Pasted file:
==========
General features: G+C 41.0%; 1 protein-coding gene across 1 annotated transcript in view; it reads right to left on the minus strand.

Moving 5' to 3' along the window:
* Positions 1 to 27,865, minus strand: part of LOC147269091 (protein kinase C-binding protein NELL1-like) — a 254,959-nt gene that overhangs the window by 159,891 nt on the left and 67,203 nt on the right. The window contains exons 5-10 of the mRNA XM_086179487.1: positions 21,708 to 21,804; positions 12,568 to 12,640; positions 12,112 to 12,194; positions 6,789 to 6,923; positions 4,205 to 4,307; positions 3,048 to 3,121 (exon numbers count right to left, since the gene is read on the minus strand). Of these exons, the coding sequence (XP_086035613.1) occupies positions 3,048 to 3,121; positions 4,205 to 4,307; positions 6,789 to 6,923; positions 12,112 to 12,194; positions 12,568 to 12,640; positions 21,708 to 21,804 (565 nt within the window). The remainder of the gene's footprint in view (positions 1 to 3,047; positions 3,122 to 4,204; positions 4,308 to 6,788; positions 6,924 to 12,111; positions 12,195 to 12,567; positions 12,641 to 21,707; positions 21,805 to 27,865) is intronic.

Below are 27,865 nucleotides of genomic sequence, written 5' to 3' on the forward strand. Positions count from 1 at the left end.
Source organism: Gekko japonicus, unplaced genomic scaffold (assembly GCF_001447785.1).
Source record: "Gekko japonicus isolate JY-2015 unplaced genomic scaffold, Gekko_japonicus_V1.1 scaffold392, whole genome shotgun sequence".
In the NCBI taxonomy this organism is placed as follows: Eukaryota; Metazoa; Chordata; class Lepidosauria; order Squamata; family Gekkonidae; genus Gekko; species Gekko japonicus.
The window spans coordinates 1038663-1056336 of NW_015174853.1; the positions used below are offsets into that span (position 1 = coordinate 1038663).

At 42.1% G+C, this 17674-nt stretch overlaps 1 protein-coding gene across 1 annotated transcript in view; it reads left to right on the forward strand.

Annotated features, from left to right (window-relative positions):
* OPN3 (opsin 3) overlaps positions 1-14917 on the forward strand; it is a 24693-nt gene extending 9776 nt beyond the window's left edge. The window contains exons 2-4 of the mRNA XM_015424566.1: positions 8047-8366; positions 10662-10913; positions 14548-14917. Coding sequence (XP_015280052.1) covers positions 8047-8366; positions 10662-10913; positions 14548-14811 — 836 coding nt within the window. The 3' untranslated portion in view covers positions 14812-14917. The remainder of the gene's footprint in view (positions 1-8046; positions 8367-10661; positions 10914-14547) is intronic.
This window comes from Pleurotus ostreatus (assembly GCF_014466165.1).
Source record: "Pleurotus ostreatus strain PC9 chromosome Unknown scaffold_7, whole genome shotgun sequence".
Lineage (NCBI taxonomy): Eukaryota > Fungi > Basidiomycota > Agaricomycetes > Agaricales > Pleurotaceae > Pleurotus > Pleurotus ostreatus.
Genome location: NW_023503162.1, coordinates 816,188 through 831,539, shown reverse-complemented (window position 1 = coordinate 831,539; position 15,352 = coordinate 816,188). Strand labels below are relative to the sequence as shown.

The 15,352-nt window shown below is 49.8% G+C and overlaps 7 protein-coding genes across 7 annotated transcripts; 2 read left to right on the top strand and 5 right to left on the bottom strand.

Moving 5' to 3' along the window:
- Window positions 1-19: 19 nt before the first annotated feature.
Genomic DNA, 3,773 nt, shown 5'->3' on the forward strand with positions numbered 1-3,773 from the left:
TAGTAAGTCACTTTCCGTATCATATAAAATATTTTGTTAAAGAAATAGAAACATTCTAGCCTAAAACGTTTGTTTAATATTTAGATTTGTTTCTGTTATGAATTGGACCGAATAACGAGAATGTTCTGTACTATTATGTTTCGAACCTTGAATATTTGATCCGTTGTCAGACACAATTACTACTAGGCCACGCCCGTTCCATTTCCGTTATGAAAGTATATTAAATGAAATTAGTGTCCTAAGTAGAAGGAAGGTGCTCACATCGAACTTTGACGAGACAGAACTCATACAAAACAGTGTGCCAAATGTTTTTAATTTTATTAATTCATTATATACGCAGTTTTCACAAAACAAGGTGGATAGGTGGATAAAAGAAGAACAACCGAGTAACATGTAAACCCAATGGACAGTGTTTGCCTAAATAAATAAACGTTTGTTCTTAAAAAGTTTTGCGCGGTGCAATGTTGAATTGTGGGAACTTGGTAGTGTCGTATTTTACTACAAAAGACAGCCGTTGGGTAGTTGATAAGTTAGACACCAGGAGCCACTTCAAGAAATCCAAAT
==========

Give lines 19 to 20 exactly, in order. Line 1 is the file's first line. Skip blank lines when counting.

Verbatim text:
Genomic DNA, 3,773 nt, shown 5'->3' on the forward strand with positions numbered 1-3,773 from the left:
TAGTAAGTCACTTTCCGTATCATATAAAATATTTTGTTAAAGAAATAGAAACATTCTAGCCTAAAACGTTTGTTTAATATTTAGATTTGTTTCTGTTATGAATTGGACCGAATAACGAGAATGTTCTGTACTATTATGTTTCGAACCTTGAATATTTGATCCGTTGTCAGACACAATTACTACTAGGCCACGCCCGTTCCATTTCCGTTATGAAAGTATATTAAATGAAATTAGTGTCCTAAGTAGAAGGAAGGTGCTCACATCGAACTTTGACGAGACAGAACTCATACAAAACAGTGTGCCAAATGTTTTTAATTTTATTAATTCATTATATACGCAGTTTTCACAAAACAAGGTGGATAGGTGGATAAAAGAAGAACAACCGAGTAACATGTAAACCCAATGGACAGTGTTTGCCTAAATAAATAAACGTTTGTTCTTAAAAAGTTTTGCGCGGTGCAATGTTGAATTGTGGGAACTTGGTAGTGTCGTATTTTACTACAAAAGACAGCCGTTGGGTAGTTGATAAGTTAGACACCAGGAGCCACTTCAAGAAATCCAAAT